The net gathered hundreds of suspects who were thrown into jail long before any trial. During the process there were serious questions about prosecutorial misconduct, tainted evidence, and gross procedural errors. Given the tight veil of secrecy that shrouded much of the proceedings the truth of those allegations may never come out until the lengthy appeals process that most assuredly will wind up in a European court of appeals.

Furthermore, as Emma Sinclair-Webb notes in an excellent essay in The International Herald Tribune, the trial did nothing to shed light on the shadowy para-military groups in Turkey that for years have been accused of ruthlessly hunting, torturing and murdering alleged enemies of the State.

The initial effect of the verdicts has been to deepen the already deep social and political divisions in Turkey. Those protesting the verdicts are convinced they are nothing more than vicious revenge and pay back by Turkey’s Islamic-oriented government against the heavy-handed secular pro-Ataturk military/bureaucratic elite that ran the country for decades. Do unto others what they did unto you. Others, equally vociferous if seldom accurate, maintain the verdicts were a case of simple justice – a message that what happened in Egypt will never again happen in Turkey.

Both views miss the point. Even in the hard-to-accept case that all the evidence was valid and the prosecutors didn’t trample over the defendants’ rights nothing fundamental has changed in the relationship of the people vs. The State – the almighty, the sacred Devlet. The only thing that has changed is who wields the Iron Fist. It is hard to say the country has progressed very far along the road of democracy when an illiberal, authoritarian, paranoid military-backed regime is replaced by an illiberal, authoritarian, paranoid Islamic-oriented government that uses the ballot box as effectively as the military uses tanks to silence opponents.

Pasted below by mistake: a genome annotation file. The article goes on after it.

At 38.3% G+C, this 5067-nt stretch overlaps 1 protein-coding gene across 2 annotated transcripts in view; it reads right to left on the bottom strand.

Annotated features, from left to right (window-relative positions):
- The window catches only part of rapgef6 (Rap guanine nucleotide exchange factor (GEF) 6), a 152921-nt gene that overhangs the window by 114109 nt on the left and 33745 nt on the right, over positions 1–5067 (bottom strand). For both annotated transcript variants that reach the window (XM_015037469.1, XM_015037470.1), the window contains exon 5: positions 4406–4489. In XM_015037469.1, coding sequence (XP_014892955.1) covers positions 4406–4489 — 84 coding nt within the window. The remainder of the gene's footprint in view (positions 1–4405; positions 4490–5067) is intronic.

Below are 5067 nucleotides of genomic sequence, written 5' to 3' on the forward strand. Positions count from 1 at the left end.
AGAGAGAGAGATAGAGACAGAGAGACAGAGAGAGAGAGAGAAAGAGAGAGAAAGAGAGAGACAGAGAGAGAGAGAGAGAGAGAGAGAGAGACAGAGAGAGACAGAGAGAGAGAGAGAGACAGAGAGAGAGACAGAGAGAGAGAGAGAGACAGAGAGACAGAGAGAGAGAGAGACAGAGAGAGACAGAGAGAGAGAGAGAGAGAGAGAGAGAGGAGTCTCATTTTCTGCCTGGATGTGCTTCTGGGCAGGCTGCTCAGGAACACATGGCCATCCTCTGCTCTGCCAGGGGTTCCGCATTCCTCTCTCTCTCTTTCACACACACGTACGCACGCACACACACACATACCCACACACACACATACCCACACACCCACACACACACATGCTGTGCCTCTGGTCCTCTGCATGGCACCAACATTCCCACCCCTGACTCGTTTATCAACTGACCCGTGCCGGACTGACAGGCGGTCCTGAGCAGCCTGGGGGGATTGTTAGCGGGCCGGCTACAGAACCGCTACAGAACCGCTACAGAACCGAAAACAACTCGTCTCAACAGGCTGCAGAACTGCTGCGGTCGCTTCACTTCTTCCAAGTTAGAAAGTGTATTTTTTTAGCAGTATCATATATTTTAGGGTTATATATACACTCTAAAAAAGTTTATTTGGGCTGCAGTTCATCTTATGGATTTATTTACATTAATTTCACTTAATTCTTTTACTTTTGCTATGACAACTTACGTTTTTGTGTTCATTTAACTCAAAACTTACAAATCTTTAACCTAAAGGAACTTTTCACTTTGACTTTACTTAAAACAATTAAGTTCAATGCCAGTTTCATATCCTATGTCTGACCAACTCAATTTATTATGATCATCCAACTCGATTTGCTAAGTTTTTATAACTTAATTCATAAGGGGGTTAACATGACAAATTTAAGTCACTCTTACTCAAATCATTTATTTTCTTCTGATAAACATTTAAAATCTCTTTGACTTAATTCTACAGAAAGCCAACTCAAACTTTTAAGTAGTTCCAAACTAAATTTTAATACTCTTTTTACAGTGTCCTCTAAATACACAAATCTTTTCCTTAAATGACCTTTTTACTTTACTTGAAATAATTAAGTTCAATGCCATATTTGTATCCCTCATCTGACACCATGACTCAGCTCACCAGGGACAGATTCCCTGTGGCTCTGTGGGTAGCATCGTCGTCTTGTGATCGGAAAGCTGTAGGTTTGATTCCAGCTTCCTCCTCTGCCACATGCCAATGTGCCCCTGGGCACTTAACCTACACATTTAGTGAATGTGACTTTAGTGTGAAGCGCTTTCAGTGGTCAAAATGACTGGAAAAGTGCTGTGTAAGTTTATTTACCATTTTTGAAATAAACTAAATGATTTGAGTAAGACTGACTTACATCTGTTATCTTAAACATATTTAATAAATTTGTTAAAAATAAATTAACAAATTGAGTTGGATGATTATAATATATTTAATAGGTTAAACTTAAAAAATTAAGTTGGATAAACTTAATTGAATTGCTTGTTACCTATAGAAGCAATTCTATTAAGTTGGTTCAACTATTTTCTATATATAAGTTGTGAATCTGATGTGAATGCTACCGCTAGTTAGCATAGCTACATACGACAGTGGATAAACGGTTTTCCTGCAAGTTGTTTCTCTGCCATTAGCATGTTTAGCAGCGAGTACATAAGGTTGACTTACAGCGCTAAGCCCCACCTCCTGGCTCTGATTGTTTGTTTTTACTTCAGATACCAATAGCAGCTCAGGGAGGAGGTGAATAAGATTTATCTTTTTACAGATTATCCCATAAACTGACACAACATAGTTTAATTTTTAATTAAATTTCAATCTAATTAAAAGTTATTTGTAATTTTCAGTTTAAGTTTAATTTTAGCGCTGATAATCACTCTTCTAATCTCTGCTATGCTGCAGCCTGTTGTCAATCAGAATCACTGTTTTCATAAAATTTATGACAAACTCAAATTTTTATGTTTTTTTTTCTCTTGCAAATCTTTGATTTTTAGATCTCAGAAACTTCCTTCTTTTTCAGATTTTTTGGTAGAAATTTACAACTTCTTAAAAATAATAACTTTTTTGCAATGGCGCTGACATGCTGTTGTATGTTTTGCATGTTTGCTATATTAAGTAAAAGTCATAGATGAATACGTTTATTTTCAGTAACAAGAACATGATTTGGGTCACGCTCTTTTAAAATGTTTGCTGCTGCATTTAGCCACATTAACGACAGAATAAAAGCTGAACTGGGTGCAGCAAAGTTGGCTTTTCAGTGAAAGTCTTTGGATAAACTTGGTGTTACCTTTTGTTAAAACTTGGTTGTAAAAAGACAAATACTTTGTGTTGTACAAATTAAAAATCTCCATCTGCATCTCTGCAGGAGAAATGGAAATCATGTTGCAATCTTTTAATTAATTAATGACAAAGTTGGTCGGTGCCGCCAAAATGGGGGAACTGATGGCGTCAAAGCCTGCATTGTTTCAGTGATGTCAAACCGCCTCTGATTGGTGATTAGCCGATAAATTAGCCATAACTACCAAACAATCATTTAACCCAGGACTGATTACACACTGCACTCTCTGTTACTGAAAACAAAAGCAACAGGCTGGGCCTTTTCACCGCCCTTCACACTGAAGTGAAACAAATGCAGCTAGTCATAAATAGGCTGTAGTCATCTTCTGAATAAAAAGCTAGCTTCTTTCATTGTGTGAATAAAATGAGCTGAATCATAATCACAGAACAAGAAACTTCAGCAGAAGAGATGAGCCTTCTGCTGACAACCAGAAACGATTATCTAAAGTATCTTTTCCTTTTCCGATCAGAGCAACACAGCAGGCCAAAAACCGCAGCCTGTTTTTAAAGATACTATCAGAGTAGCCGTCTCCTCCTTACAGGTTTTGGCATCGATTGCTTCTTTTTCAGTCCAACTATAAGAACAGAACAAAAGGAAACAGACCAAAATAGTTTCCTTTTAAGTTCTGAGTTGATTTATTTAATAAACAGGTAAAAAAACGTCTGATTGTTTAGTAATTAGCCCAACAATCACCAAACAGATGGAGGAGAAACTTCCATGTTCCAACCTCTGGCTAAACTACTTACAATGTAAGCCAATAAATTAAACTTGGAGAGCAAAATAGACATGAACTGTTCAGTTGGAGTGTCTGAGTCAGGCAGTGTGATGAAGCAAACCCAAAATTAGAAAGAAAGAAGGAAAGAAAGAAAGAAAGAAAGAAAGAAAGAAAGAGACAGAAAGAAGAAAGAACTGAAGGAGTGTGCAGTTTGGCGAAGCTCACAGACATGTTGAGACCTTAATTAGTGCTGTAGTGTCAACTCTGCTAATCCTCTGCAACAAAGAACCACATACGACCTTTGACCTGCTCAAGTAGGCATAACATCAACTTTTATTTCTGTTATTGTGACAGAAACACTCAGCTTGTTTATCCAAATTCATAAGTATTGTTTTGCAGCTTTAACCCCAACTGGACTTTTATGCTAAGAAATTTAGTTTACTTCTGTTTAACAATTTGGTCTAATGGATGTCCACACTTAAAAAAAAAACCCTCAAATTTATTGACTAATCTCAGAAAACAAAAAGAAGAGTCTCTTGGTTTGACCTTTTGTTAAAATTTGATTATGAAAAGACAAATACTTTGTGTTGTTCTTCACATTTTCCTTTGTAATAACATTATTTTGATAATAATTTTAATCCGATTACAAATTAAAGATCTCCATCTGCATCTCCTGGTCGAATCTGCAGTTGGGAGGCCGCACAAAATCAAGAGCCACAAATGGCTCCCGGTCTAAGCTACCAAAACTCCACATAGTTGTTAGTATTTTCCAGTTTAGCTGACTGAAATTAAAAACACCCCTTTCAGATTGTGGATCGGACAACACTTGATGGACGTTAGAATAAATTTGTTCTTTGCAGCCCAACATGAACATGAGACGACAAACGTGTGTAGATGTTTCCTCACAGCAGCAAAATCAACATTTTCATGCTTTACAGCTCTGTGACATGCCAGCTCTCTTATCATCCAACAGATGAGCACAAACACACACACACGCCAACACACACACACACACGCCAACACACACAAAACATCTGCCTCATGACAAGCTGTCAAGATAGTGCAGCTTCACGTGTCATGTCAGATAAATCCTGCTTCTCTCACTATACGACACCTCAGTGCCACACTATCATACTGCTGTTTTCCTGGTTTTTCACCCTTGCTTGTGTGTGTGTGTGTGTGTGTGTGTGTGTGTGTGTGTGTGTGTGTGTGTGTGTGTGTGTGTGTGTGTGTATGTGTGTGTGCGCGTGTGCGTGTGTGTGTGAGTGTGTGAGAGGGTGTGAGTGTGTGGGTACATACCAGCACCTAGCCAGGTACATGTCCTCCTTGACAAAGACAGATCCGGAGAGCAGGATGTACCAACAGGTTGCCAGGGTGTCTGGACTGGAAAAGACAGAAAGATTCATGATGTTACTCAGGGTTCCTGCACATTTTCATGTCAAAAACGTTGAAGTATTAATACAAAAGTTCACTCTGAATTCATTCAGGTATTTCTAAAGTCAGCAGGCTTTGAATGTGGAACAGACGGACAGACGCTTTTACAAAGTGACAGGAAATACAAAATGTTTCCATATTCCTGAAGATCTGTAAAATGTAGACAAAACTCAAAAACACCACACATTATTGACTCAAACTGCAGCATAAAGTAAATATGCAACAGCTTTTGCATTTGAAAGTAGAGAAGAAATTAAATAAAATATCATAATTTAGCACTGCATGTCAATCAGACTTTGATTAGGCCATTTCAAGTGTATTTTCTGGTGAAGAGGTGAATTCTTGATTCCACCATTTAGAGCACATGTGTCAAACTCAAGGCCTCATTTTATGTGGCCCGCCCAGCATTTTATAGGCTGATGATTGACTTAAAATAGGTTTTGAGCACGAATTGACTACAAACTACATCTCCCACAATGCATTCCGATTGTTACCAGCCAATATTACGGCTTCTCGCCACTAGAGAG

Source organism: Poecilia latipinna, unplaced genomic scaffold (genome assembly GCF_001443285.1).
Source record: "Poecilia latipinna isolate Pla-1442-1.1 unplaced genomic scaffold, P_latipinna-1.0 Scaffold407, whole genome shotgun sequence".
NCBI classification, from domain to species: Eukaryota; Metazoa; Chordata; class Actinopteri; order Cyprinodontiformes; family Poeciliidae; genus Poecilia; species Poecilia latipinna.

It is the height of irony to hear Prime Minister Tayyip Erdoğan bellow about the alleged death of democracy in Egypt when he himself is doing his very best to squash whatever seeds of real democracy are trying to grow in Turkey. The louder he squawks the more obvious it becomes how little he understands that real democracy involves empowering the individual against the state. Since the wide scale protests in May he has done everything in his power to stifle individual expression and dissent from his unique vision of the national will. Protestors have been beaten and arrested. Those who beat up and even murdered protestors have yet to be found. Police who fired tear gas and chemical-laced water were praised for their ‘brave’ duty. Dozens of journalists who dared to criticize the government’s over-reaction have been fired by owners afraid of a government backlash on their other business interests. Social media not under the government’s direct control have been heavily criticized.

Corporations deemed insufficiently pro-government have been targeted for abusive tax investigations. Professional organizations who dare to question the government’s plans are stripped of their official consulting role. In an incredible example of cutting off your nose to spite your face Erdoğan has ordered that all student loans should be cancelled for anyone who participates or supports the demonstrations. Exactly who is going to propel the Turkish economy upward if not these students who can no longer afford to learn anything??

His nervousness about dissent in any form has also descended to sport. The Beşiktaş football club now wants anyone who buys a ticket to sign a pledge not to engage in or instigate any chanting that might have political overtones. The government must be terrified of a repeat of the scenes during the protests when football supporters from all the major clubs joined the protestors.

The foolishness doesn’t stop there. The State’s intrusion into private lives now includes all women. The prime minister recently re-iterated his call that it is every woman’s duty to have three children.

The basic problem the prime minister has is that a very large part of the young Turkish population is now well educated, well travelled, and well aware of how real democracies operate. They are no longer willing to sit idly and watch their rights trampled. In the long run they will succeed in adjusting the balance of power between the individual and the State. The sooner the prime minister accepts this fact the smoother the transition will be.